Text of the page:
World Court Begins Proceedings on Georgia, Russia
UN World Court Begins Proceedings on Georgia, Russia
The International Court of Justice ICJ, the principal judicial organ of the United Nations, today kicked off three days of urgent proceedings regarding Georgia’s recent case against Russia.
Last month, Georgia submitted a request that the court impose provisional measures to preserve its “rights… under the International Convention on the Elimination of All Forms of Racial Discrimination CERD to protect its citizens against violent discriminatory acts by Russian armed forces, acting in concert with separatist militia and foreign mercenaries” on and around its territory.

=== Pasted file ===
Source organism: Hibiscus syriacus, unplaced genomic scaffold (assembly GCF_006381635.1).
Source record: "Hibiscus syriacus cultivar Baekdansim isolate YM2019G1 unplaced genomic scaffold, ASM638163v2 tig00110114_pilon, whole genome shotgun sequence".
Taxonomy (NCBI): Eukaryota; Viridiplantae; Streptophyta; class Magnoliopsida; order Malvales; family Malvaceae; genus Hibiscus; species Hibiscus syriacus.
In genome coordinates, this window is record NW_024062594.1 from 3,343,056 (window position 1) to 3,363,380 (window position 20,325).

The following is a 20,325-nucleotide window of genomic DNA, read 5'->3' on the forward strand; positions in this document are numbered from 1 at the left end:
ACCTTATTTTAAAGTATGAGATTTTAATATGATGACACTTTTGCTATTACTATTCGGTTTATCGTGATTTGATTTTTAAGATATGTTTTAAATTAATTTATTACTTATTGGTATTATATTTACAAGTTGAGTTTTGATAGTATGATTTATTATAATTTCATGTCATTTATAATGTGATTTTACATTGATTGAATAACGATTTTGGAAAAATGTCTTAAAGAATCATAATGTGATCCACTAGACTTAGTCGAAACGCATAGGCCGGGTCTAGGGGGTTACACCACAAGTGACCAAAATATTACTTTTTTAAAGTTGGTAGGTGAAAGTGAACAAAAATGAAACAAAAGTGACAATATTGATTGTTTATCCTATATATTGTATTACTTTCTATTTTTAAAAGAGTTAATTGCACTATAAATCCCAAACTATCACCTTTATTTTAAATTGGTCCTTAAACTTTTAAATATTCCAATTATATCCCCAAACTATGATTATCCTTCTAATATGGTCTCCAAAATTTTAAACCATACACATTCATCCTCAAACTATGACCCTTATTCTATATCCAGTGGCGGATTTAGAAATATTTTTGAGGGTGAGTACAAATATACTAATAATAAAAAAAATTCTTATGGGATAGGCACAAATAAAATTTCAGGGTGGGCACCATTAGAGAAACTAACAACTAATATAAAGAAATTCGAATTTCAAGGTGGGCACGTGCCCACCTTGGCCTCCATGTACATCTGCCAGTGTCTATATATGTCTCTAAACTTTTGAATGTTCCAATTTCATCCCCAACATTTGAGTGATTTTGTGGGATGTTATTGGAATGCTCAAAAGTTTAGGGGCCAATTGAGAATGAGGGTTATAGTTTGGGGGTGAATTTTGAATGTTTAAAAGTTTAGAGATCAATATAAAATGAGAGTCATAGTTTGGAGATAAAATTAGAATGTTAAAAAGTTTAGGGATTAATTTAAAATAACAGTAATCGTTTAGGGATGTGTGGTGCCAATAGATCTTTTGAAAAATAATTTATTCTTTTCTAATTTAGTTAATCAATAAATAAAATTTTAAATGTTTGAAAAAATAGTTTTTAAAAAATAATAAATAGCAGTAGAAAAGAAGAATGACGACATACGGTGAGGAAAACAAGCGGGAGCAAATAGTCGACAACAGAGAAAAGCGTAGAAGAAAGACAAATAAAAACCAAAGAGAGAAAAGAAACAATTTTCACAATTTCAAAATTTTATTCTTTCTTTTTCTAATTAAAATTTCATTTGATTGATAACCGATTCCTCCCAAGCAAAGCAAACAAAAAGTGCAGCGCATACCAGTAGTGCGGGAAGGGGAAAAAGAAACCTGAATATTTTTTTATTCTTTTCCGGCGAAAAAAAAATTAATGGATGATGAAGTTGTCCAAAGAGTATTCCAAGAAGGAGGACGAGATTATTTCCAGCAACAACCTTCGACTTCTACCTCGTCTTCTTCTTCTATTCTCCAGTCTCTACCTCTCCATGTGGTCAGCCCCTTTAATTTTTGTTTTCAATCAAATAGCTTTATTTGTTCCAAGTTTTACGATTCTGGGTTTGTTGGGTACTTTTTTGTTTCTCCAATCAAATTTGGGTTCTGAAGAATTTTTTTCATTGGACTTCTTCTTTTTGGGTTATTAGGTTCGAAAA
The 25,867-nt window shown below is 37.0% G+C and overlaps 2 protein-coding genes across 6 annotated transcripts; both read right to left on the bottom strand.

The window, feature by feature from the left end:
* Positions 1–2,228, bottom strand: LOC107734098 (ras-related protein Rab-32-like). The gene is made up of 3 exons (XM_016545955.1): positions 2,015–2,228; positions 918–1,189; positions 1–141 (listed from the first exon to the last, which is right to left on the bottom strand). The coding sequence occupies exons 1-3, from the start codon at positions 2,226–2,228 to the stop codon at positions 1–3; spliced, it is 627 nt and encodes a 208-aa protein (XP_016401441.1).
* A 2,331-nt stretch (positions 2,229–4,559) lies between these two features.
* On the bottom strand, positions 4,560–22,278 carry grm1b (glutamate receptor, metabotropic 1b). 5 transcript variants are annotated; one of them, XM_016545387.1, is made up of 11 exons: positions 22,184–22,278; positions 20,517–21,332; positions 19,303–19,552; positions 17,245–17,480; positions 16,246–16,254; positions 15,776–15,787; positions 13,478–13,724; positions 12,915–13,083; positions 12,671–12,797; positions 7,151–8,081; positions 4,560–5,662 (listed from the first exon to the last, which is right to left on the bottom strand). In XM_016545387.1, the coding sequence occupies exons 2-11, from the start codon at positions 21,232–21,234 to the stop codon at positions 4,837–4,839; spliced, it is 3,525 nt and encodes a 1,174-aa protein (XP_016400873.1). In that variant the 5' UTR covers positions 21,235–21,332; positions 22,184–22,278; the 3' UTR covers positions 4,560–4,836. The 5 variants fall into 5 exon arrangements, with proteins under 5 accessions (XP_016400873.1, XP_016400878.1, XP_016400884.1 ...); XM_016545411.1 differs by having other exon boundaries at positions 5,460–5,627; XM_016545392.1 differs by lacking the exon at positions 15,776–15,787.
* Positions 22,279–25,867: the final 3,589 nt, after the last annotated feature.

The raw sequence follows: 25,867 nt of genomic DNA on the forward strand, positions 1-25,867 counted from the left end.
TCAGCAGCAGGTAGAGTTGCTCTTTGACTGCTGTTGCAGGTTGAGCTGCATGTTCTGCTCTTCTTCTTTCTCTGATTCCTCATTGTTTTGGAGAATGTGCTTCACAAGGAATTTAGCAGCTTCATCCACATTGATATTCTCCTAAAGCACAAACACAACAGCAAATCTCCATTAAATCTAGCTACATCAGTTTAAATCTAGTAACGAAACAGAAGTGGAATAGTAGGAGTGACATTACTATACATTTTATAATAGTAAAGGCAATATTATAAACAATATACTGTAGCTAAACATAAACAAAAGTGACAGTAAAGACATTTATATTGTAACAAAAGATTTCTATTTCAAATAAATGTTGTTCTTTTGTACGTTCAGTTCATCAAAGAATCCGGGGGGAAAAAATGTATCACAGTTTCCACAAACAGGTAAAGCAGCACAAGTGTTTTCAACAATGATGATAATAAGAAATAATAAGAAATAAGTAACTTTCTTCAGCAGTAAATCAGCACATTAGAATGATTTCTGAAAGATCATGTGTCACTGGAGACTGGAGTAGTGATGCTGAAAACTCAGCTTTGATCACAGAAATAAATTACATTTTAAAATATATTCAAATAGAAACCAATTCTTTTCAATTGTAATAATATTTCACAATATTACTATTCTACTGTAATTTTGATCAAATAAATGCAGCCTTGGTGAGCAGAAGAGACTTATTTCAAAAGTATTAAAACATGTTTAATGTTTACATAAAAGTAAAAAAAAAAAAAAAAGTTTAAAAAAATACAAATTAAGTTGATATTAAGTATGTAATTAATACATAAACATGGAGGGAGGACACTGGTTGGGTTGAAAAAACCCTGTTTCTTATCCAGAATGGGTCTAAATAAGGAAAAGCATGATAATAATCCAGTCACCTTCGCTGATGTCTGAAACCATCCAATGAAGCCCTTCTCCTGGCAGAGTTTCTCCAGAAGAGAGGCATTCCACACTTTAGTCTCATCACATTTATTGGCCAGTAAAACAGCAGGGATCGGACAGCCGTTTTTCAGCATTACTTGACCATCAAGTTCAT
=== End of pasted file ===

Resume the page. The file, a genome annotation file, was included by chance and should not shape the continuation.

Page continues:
In that application, Georgia said that since the early 1990s, Russia has “engaged in a systematic policy of ethnic discrimination directed against the ethnic Georgian population and other groups in those regions.”
Further, Georgia contends that despite the withdrawal of its troops and its declaration of a ceasefire, Russian military operations have continued in territories in Georgia’s control.
Oral pleadings by both Georgia and Russia will be heard by a panel of 15 judges today, before a second round begins tomorrow. The Court is expected to hand down a decision on the provisional measures – which would be binding for both sides – within weeks. Georgia has sought the measures pending the ICJ’s final decision on the merits of the case.
According to the UN High Commissioner for Refugees UNHCR, nearly 160,000 people were displaced during the conflict which began on 8 August, with some 128,000 uprooted within Georgia. Most of the roughly 30,000 who fled to Russia have since returned to South Ossetia.